Japan hangs 3 inmates in first executions since 2019
Japan carried out its first set of executions under Japanese Prime Minister Fumio Kishida Tuesday as three death row prisoners were executed, CNN reported.
The execution was the first in Japan since 2019, when a man was executed for murdering his family in 2003, according to CBS News. In 2018, 15 people were executed in the country, including 13 cult members who were convicted for a deadly 1995 gassing attack in Tokyo’s subways.
The three men who were hanged Tuesday were Yasutaka Fujishiro, 65, who was convicted for murdering seven people in 2004, and Tomoaki Takanezawa, 54, and Mitsunori Onogawa, 44, who were convicted for killing two employees in a game parlor in 2003, reported CNN, citing the Japanese Justice Ministry.
“As justice minister, I authorized their executions after giving extremely careful considerations again and again,” Furukawa added.
The prisoners were executed by hanging, which is how all executions are carried out in Japan, according to CNN.
The families of those executed in Japan are typically notified even later, per CNN, learning of their relatives’ hangings only after they are already deceased.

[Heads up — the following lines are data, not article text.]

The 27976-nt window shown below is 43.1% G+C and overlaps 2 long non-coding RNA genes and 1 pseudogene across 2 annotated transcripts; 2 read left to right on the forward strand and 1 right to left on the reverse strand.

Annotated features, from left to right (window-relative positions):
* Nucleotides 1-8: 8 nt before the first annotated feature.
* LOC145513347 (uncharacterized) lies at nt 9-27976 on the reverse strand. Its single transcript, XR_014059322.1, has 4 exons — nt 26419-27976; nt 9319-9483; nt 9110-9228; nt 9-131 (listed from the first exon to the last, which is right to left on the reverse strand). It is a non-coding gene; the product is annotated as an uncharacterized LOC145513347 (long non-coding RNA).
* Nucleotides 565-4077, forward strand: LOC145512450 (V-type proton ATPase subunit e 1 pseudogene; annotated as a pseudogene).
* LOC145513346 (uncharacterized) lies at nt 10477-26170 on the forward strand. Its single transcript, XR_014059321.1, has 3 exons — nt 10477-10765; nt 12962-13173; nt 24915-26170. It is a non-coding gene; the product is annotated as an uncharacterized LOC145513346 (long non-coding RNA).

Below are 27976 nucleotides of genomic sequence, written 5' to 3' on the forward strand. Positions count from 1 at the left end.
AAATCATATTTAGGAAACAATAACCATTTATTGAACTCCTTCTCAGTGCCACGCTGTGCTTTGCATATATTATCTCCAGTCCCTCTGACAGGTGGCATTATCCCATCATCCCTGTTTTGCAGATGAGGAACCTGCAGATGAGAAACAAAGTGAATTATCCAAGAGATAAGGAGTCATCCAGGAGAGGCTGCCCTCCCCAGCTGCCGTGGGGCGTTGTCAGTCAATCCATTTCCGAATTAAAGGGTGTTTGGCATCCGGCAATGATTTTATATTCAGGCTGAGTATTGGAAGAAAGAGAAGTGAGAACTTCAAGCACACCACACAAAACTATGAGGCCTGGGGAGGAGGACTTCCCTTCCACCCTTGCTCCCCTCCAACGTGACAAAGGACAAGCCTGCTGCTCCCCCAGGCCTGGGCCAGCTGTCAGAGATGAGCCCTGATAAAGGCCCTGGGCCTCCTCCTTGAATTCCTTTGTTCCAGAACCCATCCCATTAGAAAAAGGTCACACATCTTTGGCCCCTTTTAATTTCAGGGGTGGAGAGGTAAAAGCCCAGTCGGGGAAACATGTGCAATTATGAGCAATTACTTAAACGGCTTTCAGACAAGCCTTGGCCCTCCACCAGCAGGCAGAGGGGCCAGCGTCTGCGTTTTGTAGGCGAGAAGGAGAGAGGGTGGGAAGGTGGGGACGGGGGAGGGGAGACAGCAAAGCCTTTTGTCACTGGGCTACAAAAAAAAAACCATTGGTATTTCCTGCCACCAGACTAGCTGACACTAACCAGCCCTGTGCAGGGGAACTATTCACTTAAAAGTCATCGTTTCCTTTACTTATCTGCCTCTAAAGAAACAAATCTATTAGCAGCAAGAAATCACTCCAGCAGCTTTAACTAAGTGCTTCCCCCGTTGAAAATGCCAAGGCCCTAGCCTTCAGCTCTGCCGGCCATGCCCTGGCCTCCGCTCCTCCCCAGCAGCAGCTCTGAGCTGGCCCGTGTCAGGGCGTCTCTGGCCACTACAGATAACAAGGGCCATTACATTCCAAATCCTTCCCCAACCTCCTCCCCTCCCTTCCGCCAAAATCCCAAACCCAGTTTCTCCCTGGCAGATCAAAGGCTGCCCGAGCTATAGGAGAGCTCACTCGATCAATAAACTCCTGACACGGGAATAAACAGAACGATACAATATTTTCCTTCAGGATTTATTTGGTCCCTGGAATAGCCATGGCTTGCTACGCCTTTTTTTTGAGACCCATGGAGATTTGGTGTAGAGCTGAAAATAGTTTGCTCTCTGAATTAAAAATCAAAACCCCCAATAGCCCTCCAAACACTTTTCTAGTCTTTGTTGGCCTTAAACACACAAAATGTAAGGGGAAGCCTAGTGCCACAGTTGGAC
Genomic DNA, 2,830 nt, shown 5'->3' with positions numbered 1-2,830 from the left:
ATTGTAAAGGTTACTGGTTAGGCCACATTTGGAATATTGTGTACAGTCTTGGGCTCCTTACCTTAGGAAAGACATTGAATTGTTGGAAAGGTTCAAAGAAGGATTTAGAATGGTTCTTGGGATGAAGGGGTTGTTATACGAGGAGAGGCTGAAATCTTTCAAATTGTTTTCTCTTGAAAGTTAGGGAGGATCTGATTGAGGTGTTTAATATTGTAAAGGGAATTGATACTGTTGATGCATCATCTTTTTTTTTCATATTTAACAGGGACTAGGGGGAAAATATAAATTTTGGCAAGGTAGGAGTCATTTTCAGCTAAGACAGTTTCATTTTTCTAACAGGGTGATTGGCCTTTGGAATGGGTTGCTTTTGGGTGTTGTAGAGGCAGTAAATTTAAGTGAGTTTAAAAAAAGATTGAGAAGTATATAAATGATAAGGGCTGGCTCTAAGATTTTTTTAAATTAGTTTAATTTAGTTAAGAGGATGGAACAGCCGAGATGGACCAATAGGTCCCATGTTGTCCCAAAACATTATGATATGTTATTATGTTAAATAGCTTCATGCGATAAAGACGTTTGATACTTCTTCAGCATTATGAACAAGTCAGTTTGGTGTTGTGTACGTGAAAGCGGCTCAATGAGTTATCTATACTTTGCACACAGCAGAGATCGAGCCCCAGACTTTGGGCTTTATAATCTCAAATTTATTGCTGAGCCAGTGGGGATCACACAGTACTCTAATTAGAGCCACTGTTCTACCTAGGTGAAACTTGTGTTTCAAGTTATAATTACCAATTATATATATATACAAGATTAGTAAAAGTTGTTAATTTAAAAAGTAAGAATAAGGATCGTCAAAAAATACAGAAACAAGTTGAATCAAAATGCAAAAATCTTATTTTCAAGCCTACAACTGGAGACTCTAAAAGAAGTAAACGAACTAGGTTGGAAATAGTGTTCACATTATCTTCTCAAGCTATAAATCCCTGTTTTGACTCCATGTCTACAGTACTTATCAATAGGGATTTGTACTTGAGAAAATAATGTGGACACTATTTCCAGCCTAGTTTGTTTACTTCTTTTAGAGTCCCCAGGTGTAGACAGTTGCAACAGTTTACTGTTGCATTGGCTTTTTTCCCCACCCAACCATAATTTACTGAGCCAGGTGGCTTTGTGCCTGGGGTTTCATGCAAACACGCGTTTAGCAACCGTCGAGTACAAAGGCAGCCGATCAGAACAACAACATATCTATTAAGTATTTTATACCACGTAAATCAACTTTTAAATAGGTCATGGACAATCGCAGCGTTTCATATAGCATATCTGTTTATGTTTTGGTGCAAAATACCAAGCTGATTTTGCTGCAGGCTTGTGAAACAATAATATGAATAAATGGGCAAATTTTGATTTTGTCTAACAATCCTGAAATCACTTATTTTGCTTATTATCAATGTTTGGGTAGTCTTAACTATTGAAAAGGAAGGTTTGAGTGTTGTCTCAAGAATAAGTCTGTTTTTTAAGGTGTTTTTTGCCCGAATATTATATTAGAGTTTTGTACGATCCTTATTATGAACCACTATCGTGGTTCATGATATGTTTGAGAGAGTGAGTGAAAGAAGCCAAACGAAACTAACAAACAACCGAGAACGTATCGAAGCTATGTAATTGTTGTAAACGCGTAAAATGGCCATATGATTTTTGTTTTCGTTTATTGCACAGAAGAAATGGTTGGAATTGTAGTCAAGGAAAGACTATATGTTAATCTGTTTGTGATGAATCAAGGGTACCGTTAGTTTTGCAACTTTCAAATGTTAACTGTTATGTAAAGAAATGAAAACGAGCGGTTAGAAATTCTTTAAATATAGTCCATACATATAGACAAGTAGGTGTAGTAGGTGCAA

“The recent appointment of Prime Minister Fumio Kishida was a chance for progress on human rights in Japan. But today’s abhorrent resumption of executions is a damning indictment of this government’s lack of respect for the right to life,” said Amnesty International Death Penalty Adviser Chiara Sangiorgio in response to Japan’s executions, according to CNN.
There are currently 107 people on Japan’s death row, CBS News reported.
There are very few democratic nations that still enforce capital punishment, according to Amnesty International, an organization that advocates for human rights and opposes the death penalty. Japan is among those nations, as is the United States, though the legality and use of the death penalty varies from state-to-state.